Anna Charlotte Schmid
Gabor and Stefano III, Budapest, 2012
From the series The Other Side of Venus, 2011-2012
Courtesy of the Artist.

Zackary Drucker and Rhys Ernst Relationship #11 (Palindromes), 2008-2014 Courtesy of the artists and Luis De Jesus Los Angeles

Zackary Drucker and Rhys Ernst
Relationship #11 (Palindromes), 2008-2014
Courtesy of the artists and Luis De Jesus Los Angeles

LGBTQ Communities from Within

I Am A Camera, on view at Fotofest International through Aug. 29, features the work of a number of international artists who take as their subjects a diverse array of LGBTQ communities from across the world.

US-based Zackary Drucker & Rhys Ernst’s Relationship chronicles the young couple’s relationship over five years while one partner transitions from male to female and the other from female to male. Drucker and Ernst juxtaposed their photos in varying scales and placed them into several wall-spanning chunks, ranging from arranged, moody moments, to spontaneous snapshots, the combinations interplaying to create gestures that indicate phases throughout the relationship and their gender transitions. Previously featured at the 2014 Whitney Biennial, Relationship serves as a very private look into how their love and gender expressions evolve, casting casual, silly moments enjoyed in long relationships with the same dreamlike treatment offered the more poignant moments.

Sunil Gupta takes a more sober view of queer culture in the public arena in three bodies of work. In Christopher Street, Gupta documented the pre-AIDS sexual liberation movement, which characterized Greenwich Village in the mid 1970’s. As a counterpoint, Exiles documents the Delhi park scene in the 80s, at a time in which India’s anti-sodomy law forbade homosexuality and individuals were forced to surreptitiously congregate in public parks to meet and hookup, often facing harassment from law officials. In Mr. Malhotra’s Party the artist returns to Delhi to document the gay scene as India’s anti-sodomy law is struck down, only to be reinstated four years later; safe spaces, Gupta’s implication seems to be, exist only as ephemeral private parties. Any one of Gupta’s series functions on its own, but by presenting them together we are able to see the tenuous push and pull between mainstream and queer culture as it plays out in our public spaces.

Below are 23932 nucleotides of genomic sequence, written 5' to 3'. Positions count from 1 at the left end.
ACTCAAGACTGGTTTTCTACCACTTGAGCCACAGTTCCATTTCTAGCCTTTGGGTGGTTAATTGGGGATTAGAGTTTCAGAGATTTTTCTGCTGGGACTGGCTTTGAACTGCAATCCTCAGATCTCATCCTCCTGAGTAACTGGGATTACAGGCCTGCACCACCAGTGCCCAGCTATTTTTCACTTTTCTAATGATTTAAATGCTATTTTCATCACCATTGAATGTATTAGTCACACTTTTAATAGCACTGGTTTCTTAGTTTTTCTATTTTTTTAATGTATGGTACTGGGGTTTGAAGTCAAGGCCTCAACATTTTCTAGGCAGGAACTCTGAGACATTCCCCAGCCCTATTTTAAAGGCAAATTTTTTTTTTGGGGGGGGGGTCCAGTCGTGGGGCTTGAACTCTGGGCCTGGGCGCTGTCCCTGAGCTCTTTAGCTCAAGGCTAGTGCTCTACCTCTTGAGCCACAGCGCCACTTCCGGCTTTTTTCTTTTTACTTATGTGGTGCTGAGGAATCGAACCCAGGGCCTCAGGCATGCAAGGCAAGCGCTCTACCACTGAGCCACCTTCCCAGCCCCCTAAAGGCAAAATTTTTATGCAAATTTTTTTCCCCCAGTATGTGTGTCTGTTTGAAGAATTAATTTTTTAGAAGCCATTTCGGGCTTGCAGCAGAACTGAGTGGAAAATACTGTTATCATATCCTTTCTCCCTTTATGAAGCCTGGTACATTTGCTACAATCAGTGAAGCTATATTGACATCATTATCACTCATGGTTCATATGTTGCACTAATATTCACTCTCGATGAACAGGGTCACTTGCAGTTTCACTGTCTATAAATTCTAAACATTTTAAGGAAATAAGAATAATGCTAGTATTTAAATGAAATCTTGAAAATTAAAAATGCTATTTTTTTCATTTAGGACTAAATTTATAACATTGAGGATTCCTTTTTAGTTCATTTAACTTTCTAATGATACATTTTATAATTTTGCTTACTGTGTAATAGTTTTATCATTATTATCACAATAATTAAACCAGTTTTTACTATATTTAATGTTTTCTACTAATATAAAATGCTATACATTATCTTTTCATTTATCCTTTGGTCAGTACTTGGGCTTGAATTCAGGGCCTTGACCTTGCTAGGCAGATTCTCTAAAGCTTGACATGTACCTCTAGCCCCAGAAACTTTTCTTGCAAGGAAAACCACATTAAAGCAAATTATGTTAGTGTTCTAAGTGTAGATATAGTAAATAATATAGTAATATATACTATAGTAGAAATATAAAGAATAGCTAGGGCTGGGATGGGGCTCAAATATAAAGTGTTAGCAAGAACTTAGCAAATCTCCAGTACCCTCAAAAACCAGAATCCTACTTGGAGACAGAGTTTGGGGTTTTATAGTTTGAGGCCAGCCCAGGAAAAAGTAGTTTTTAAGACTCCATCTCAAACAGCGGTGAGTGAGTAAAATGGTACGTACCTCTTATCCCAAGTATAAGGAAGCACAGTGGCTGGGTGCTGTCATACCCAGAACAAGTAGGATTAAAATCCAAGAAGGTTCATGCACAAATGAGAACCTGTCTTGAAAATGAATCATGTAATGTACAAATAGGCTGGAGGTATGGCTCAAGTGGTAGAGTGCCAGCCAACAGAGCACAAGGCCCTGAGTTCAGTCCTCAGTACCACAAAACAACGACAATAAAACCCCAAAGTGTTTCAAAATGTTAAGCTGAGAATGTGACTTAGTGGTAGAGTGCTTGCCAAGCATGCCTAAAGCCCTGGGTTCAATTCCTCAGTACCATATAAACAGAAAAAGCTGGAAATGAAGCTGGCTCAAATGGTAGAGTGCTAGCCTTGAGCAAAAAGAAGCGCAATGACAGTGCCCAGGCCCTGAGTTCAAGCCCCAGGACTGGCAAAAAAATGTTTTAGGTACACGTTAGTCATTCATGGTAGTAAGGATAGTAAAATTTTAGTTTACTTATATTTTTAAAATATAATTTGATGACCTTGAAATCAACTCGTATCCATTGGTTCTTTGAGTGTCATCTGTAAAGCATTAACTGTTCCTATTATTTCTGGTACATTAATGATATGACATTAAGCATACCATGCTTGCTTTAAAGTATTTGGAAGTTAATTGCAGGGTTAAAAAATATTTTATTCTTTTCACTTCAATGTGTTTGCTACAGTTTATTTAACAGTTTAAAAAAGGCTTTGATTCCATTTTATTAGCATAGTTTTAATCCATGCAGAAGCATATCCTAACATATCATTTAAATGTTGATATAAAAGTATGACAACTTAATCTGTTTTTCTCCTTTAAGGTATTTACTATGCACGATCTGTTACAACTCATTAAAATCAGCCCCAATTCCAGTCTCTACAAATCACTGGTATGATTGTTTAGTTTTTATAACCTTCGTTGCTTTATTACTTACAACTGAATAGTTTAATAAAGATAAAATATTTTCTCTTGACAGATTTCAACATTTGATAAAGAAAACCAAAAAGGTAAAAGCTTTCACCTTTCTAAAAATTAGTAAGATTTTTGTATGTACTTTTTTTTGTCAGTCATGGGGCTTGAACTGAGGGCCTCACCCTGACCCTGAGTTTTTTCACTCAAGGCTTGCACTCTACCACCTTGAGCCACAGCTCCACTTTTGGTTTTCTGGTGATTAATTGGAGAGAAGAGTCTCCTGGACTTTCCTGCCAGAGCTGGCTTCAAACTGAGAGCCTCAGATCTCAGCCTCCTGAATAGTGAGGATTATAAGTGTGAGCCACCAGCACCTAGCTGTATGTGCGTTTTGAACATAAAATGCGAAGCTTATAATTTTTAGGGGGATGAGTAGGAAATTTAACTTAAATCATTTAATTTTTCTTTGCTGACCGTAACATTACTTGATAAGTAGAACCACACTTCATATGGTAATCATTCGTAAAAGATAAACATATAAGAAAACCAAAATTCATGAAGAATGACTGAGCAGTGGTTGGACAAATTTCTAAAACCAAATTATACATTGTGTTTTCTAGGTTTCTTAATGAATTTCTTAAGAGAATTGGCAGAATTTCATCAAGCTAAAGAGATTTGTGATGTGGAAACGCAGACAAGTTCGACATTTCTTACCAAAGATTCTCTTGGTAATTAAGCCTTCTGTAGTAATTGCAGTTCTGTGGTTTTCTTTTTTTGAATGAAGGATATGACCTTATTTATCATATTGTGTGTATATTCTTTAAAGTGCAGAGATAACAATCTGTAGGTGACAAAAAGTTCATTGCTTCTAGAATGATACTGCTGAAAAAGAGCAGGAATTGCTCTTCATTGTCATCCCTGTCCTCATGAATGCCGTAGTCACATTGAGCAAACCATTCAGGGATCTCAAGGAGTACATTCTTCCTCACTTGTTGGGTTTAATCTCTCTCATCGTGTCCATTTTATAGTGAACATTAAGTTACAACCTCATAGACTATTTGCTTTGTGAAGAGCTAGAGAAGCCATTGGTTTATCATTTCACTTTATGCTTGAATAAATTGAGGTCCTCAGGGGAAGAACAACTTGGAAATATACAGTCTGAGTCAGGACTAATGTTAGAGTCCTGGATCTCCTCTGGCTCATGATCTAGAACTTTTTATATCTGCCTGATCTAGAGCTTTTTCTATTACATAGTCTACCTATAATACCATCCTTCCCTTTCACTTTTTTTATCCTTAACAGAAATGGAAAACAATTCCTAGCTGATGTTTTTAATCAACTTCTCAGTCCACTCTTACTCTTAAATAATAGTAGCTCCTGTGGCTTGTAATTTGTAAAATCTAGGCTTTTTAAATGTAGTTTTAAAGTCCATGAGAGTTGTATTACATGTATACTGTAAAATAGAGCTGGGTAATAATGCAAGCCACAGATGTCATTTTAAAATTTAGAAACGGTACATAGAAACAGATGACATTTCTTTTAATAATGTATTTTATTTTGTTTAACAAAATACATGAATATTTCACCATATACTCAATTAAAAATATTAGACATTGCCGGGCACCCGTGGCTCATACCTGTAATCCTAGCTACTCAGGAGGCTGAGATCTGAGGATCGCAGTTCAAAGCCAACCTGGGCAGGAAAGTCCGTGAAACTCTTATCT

In You Are You, Lindsay Morris presents a glimpse into a US summer camp for gender-nonconforming children. At face value, the camp appears no different than a family retreat, kids being kids. The space, however, is safe enough for the children to get more creative with their gender expression; a judgment-free laboratory.

Sunil Gupta Bikram, from the series Mr. Malhotra’s Party, 2007-2015 Courtesy of the artist and sepia EYE, New York.

Sunil Gupta
Bikram, from the series Mr. Malhotra’s Party, 2007-2015
Courtesy of the artist and sepia EYE, New York.

Paris and Baltimore artist Frederic Nauczyciel focuses on voguing, deconstructing the highly stylized movements typical of the dance style in studio-sessions in his series Vogue! He returns to the voguers on a more personal level, creating staged street portraits that channel the grandeur of portraits from centuries past. His video piece A Baroque Ball features the Baltimore vogue group the Fire Flies adapting a Bach concerto into the dancers’ vernacular.

Apt. 779 from Russian Irina Popova chronicles life in a communal apartment in Moscow shared by a small group of lesbians. Russia’s homophobic backlash marches on so Apt. 779 takes, as its subject, the domestic and personal lives of women just getting by. Popova captures whimsy in her realism, with absinthe parties that feel like tea parties, and intimate lounging on a lazy weekend morning. The youthful simplicity permeates even the lowest moments in their shared narrative.

German-based Anna Charlotte Schmid’s The Other Side of Venus focuses on newly pubescent young men in Eastern Europe. Schmid’s photos feature one or two figures in abandoned buildings, with cracks in the boarded-up windows artfully streaming light onto their seclusion. The subject’s eyes greet the viewer and offer a pure emotion, but it’s unidentifiable as if they were savoring a moment of solitude, an escape from a seemingly perpetual state of transition and uncertainty.

Paul Mpagi Sepuya offers the only installation piece in I Am Camera. In Studio Work a wooden crate rests with framed work ready for transport inside; equipment and supplies festoon the walls while small portraits mounted on a panel invite scrutiny. Sepuya gives us a peek behind the prints, making the daily work of a Queer artist known. In the context of I Am Camera, the installation functions as a meta-statement: this is where the worlds of the exhibition and our own converge.

Charan Singh injects class-awareness into the exhibition more explicitly than others. Singh’s Kothis, Hijras, Giriyas and Others shows us studio portraits of working class queer and trans people in India. Singh breaks with the clichéd victim narrative that typically falls on these individuals and offers them a means to express their humanity publicly. The artist presents the viewer with flattering, honest images of people historically overlooked by portraiture in India (which was traditionally reserved for high-class, high-caste members of society).

I Am Camera draws a four-decade sample from the Queer experience, from the liberated explorations of sexuality and gender expression to the constrained and unsafe where merely existing can be an act of subversion.

GEOFF SMITH